The "Bare" Campsite Program
Welcome! You are camping in a very special place, a national park.
We share this landscape with animals that depend on it for their survival. These animals can include black bears and grizzly bears, cougars, wolves, coyotes, squirrels, and birds.
Parks Canada’s “Bare” Campsite Program is in place for your safety and to help keep the animals in the national parks alive and wild. Campers and park staff are responsible for ensuring that wildlife attractants are never left unattended in campgrounds.
Keep a clean campsite!
Animals need to find their own natural food sources, not yours. By feeding an animal or leaving your scented food items unattended, you attract it to roadsides, picnic areas and campgrounds. This is dangerous for you and for the animals.
By camping in a national park, you agree to store all food and scented items in:
- A hard-sided vehicle, trailer, or motorhome.
- A campground food storage locker.
You must not leave food and scented items in an open, screened-in, or soft-sided shelter such as:
- A tent
- An open back of a truck
- A dining shelter
- A tent trailer
- An oTENTik
This rule applies whenever food and scented items are not in use, such as times like:
- At night while you are sleeping; or
- when you are away from your site for any length of time.
When away from your site, you may leave out your camping furniture (e.g. lawn chairs, lanterns, and tents).
If your campsite is NOT clean:
Park staff will be patrolling the campground regularly to ensure that campers have not left anything out at their site that could attract wildlife. If you come back to your site and items you have left unattended are missing, look for a written notice left by park staff. It will contain further instructions.
If you fail to comply with the requirements of the “Bare” Campsite program, you may have your camping permit cancelled with no refund. You may also be charged under the Canada National Parks Act and Regulations.
By camping in a national park, you agree that:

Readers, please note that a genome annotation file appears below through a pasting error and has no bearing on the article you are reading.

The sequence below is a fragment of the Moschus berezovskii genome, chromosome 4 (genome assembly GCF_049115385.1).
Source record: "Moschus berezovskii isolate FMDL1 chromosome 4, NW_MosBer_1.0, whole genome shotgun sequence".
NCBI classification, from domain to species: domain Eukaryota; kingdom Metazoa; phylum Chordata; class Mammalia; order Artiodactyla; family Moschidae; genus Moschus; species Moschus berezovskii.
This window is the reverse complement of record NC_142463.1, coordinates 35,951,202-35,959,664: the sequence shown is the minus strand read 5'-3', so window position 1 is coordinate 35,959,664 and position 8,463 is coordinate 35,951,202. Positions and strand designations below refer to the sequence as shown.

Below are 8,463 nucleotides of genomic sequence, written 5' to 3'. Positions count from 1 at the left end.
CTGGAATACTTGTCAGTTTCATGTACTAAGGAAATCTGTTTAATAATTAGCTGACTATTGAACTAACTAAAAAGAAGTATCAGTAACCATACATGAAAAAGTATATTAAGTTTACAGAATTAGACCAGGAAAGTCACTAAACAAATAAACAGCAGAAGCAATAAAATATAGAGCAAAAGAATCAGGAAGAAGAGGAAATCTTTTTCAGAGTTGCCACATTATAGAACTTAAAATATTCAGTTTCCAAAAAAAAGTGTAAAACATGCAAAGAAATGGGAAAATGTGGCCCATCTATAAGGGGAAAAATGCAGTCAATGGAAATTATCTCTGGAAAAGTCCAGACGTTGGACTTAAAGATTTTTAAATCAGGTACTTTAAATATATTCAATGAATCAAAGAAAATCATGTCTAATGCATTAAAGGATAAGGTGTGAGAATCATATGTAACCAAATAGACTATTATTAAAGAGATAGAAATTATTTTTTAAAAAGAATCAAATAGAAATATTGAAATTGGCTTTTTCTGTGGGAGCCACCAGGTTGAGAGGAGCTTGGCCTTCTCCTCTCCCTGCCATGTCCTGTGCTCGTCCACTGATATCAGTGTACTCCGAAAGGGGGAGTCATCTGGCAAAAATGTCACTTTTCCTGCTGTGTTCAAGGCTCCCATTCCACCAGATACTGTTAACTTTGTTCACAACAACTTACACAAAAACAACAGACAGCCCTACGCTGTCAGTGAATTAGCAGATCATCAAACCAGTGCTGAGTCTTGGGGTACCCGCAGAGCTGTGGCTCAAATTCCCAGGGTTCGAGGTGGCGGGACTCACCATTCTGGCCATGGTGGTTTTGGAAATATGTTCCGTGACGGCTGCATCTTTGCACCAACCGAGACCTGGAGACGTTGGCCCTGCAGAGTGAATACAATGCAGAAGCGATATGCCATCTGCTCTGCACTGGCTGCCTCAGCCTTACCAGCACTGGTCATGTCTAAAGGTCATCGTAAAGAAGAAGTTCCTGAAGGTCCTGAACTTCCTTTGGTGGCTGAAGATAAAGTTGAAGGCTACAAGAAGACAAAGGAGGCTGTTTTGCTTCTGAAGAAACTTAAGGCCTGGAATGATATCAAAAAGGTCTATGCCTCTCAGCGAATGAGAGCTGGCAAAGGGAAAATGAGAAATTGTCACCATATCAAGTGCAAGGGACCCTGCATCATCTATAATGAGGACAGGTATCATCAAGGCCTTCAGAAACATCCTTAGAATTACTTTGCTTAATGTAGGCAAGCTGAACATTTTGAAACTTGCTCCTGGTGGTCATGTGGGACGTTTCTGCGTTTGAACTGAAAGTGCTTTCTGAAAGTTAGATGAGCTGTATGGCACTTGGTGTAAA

Parks Canada staff may enter open and plainly visible areas of an unattended campsite to remove and secure plainly visible wildlife attractants.
Animals can smell your food and scented items
Anything that has a smell or could be considered food may attract animals.
Never leave ANY of these items unattended:
- Food – open or closed.
- Garbage, including food scraps.
- Coolers – full or empty.
- Dishes and pots – clean or dirty.
- Pet food and bowls.
- Bottles and cans – full or empty.
- Barbeques and camp stoves – clean or dirty.
- ANY item associated with food preparation.
Never dump wastewater on the ground
Don't drain it at water taps. Always dispose of your grey water in designated sinks, campground toilets or at a sani dump station.
Attention pet owners!
Pets must always be kept on leash. Do not leave pets unattended outside. They can attract carnivores such as bears, cougars, wolves, or coyotes, and may be attacked.
You are camping within wildlife habitat
Animals rely on every part of this landscape for their survival. You may encounter them at any time.
Do the right thing!
- Always be aware of your surroundings, especially at dusk and dawn.
- Make noise and do not walk around alone.
- Carry bear spray and know how to use it.
- Never leave any food or scented items around your campsite.
Be safe when viewing wildlife
Seeing wild animals in the park can be a thrilling and rewarding experience, but remember:
- All wild animals can be dangerous.
- It is illegal to approach, feed, or entice wildlife of any kind – regardless of size.
- Only stop when and where it is safe to do so. Pull over and do not block traffic.
- Stay in your vehicle.
- Watch for a few moments, take a photo from a safe distance, and move on.
- Always keep a safe viewing distance (30-100 metres).
Report all bear, cougar, and wolf sightings to park staff immediately.
Banff, Kootenay and Yoho Park Dispatch: 403-762-1470
Jasper, Mount Revelstoke and Glacier Park Dispatch: 780-852-6155
Waterton Lakes Park Office: 403-859-2224
To learn more about bear safety, visit the Parks Canada Bear Safety website.